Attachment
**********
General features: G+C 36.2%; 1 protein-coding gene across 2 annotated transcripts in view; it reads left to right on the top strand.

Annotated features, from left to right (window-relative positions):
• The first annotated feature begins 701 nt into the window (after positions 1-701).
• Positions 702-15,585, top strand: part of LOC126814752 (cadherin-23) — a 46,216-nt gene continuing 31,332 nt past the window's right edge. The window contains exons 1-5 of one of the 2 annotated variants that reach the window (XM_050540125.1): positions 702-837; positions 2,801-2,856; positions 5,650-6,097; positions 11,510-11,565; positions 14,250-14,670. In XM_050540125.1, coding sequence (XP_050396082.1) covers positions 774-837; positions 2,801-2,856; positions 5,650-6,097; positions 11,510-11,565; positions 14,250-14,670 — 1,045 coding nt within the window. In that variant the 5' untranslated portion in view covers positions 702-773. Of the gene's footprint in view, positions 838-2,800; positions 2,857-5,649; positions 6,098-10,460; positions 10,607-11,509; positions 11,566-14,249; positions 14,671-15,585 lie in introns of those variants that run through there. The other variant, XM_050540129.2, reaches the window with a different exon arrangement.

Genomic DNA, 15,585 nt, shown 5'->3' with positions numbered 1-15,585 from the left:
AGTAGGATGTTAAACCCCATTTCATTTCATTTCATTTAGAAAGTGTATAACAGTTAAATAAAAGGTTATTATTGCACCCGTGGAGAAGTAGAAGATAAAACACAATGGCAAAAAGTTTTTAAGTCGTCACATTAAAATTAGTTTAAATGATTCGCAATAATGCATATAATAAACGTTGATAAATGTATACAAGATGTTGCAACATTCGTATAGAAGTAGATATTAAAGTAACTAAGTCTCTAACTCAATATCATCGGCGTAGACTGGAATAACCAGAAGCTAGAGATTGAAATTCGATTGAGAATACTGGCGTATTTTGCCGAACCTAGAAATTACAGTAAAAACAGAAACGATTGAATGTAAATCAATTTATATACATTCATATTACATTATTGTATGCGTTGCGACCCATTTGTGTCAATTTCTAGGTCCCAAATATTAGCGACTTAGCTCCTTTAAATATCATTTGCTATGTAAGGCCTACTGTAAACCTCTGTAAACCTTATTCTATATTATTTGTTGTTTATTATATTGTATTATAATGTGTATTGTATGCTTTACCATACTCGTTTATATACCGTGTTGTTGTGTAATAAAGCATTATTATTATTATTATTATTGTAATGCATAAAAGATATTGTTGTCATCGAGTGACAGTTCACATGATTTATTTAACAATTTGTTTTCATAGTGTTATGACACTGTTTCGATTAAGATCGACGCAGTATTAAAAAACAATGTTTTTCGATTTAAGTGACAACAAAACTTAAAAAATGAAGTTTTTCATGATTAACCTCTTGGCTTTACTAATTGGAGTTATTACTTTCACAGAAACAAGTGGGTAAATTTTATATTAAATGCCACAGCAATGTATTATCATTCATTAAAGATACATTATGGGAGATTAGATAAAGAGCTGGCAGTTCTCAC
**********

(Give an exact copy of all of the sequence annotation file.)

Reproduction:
General features: G+C 36.2%; 1 protein-coding gene across 2 annotated transcripts in view; it reads left to right on the top strand.

Annotated features, from left to right (window-relative positions):
• The first annotated feature begins 701 nt into the window (after positions 1-701).
• Positions 702-15,585, top strand: part of LOC126814752 (cadherin-23) — a 46,216-nt gene continuing 31,332 nt past the window's right edge. The window contains exons 1-5 of one of the 2 annotated variants that reach the window (XM_050540125.1): positions 702-837; positions 2,801-2,856; positions 5,650-6,097; positions 11,510-11,565; positions 14,250-14,670. In XM_050540125.1, coding sequence (XP_050396082.1) covers positions 774-837; positions 2,801-2,856; positions 5,650-6,097; positions 11,510-11,565; positions 14,250-14,670 — 1,045 coding nt within the window. In that variant the 5' untranslated portion in view covers positions 702-773. Of the gene's footprint in view, positions 838-2,800; positions 2,857-5,649; positions 6,098-10,460; positions 10,607-11,509; positions 11,566-14,249; positions 14,671-15,585 lie in introns of those variants that run through there. The other variant, XM_050540129.2, reaches the window with a different exon arrangement.

Genomic DNA, 15,585 nt, shown 5'->3' with positions numbered 1-15,585 from the left:
AGTAGGATGTTAAACCCCATTTCATTTCATTTCATTTAGAAAGTGTATAACAGTTAAATAAAAGGTTATTATTGCACCCGTGGAGAAGTAGAAGATAAAACACAATGGCAAAAAGTTTTTAAGTCGTCACATTAAAATTAGTTTAAATGATTCGCAATAATGCATATAATAAACGTTGATAAATGTATACAAGATGTTGCAACATTCGTATAGAAGTAGATATTAAAGTAACTAAGTCTCTAACTCAATATCATCGGCGTAGACTGGAATAACCAGAAGCTAGAGATTGAAATTCGATTGAGAATACTGGCGTATTTTGCCGAACCTAGAAATTACAGTAAAAACAGAAACGATTGAATGTAAATCAATTTATATACATTCATATTACATTATTGTATGCGTTGCGACCCATTTGTGTCAATTTCTAGGTCCCAAATATTAGCGACTTAGCTCCTTTAAATATCATTTGCTATGTAAGGCCTACTGTAAACCTCTGTAAACCTTATTCTATATTATTTGTTGTTTATTATATTGTATTATAATGTGTATTGTATGCTTTACCATACTCGTTTATATACCGTGTTGTTGTGTAATAAAGCATTATTATTATTATTATTATTGTAATGCATAAAAGATATTGTTGTCATCGAGTGACAGTTCACATGATTTATTTAACAATTTGTTTTCATAGTGTTATGACACTGTTTCGATTAAGATCGACGCAGTATTAAAAAACAATGTTTTTCGATTTAAGTGACAACAAAACTTAAAAAATGAAGTTTTTCATGATTAACCTCTTGGCTTTACTAATTGGAGTTATTACTTTCACAGAAACAAGTGGGTAAATTTTATATTAAATGCCACAGCAATGTATTATCATTCATTAAAGATACATTATGGGAGATTAGATAAAGAGCTGGCAGTTCTCAC